But Freud was soon persuaded that his friends' reactions were not an anomaly. As Phillips concludes, in a deft twist of phrase, there seems to be two types of people in the world, "those who can enjoy desiring and those who need satisfaction." Freud's companions were definitely of the school that needed satisfaction; but Freud, the apostle of instinctual gratification, was someone who could understand the enjoyment of desire.
Like Freud's friends, most of us are conditioned to look for satisfaction. When it is not forthcoming, or not lasting, we tend to withdraw. Freud proposed an alternative. It is possible to be in a state of arousal in which desire itself is valued, not as a prelude to discharge but as a mode of appreciation. In sexual yoga, this is usually described, for the male, as separating orgasm from ejaculation. Orgasm becomes more female in form, coming in waves that wash over one another. When release is not linked to emission, there is more room for spirit to fill the space of sexuality.
As this possibility has filtered into popular consciousness, it has sometimes been put to defensive uses, not just to spiritual ones. I have heard a number of stories in my therapy practice, for instance, about men who will not come. Under the guise of Tantric sexuality, these men withdraw from sexual relations after some period of intercourse, leaving their partners dissatisfied. Rather than choosing between desire and satisfaction, like Freud's friends, they turn their backs on both, closing themselves off from the beauty that surrounds them while priding themselves on their ability to withhold.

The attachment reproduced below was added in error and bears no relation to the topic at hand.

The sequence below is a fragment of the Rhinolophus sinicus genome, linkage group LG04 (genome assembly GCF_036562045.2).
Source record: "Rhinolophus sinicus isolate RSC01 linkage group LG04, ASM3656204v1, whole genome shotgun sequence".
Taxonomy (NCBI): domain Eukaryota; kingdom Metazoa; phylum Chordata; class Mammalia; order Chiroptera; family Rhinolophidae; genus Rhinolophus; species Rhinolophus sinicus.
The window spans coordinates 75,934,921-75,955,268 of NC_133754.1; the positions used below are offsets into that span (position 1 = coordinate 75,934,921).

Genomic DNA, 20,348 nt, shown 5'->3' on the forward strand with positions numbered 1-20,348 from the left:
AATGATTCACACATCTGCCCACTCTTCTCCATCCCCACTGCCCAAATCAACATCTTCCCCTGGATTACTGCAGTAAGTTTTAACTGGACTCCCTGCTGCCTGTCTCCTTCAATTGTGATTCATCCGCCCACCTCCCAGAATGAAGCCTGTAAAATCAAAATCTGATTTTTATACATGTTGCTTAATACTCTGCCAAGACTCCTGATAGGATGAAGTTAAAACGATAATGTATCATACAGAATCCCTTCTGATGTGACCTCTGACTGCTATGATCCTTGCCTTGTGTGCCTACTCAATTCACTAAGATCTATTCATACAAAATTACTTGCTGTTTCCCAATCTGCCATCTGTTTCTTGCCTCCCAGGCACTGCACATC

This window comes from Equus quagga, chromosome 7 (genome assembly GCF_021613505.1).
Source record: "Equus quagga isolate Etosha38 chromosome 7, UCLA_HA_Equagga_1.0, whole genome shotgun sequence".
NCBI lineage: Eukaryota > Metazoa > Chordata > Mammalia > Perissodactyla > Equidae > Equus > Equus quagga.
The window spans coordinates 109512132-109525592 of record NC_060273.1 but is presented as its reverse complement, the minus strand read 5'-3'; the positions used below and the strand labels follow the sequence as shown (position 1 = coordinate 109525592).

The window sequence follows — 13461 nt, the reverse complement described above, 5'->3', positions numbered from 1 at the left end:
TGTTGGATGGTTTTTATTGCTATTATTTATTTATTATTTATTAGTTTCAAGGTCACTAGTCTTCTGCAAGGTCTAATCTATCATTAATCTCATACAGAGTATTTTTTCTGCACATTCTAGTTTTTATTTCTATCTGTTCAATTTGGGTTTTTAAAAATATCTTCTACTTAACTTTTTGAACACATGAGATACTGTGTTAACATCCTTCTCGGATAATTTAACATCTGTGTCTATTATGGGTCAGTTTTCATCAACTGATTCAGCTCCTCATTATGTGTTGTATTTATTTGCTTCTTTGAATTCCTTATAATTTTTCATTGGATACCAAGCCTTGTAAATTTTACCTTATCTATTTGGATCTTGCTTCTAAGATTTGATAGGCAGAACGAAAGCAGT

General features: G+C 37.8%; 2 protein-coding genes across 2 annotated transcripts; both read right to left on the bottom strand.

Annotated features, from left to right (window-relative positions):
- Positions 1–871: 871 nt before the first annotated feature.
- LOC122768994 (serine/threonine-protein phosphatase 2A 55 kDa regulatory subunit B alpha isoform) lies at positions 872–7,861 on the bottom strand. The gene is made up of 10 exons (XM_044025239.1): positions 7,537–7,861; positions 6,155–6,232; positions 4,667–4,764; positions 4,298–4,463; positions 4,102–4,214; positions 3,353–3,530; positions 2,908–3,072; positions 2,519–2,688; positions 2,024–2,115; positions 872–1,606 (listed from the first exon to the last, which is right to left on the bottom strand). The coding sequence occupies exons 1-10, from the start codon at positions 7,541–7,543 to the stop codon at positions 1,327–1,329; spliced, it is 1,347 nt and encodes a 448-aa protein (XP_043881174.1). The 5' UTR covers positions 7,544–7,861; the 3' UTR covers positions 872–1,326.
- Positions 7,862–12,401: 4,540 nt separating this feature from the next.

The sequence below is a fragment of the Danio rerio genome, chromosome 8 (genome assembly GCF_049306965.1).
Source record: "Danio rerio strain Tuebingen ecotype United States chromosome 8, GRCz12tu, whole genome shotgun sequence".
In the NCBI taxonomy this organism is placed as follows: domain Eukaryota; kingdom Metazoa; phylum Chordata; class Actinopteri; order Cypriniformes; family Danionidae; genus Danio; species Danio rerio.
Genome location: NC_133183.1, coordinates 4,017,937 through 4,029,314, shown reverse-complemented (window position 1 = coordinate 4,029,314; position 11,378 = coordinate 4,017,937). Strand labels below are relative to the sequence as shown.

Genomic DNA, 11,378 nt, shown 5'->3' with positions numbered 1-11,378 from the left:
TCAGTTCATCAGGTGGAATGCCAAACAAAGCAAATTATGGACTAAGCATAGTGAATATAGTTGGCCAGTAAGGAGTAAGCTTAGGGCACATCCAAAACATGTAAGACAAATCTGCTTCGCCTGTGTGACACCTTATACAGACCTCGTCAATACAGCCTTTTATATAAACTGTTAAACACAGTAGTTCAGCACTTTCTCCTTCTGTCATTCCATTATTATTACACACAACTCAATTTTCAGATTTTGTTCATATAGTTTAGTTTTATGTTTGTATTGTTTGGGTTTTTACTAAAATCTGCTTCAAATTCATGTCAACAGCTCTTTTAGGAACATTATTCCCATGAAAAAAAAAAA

A patient of mine named Bob, for example, was an appealing man with a winning smile who was a great devotee of female beauty and charm, but he was something of a tease with women. He gave the impression of whole-hearted interest when he met someone he was attracted to, but he would often disappear if she too obviously returned his attentions. He puzzled many would-be lovers with his skittishness. Married once in his 20s, Bob was now a successful physician in his mid-40s. He had been single for close to 20 years. He lived a quiet, self-contained life and was much attracted to the philosophies of yoga and meditation.
In his sexual relations, Bob often took the ascetic path. He would initiate sex, participate for a while, but then refrain from orgasm, explaining his actions in terms of sexual yoga. I was suspicious, however. I did not hear reports of resounding bliss, only what sounded like gradual disengagement.
In Miranda Shaw's Passionate Enlightenment (Princeton University Press, 1995), she emphasizes the quality of relationship that defines yogic union. It is a relationship in which the energies, breath, and fluids of each partner mix to such an extent that blissful states are achieved that would otherwise remain inaccessible to an individual practitioner.
"Are you experiencing this kind of mutuality?" I asked Bob. Over time, Bob came to appreciate that he was not. Feeling guilty about his unreliability, Bob tried to avoid getting any of his girlfriends too attached to him. "I don't want them to see what a cad I am," he admitted. I pointed out that this was exactly what they were seeing.
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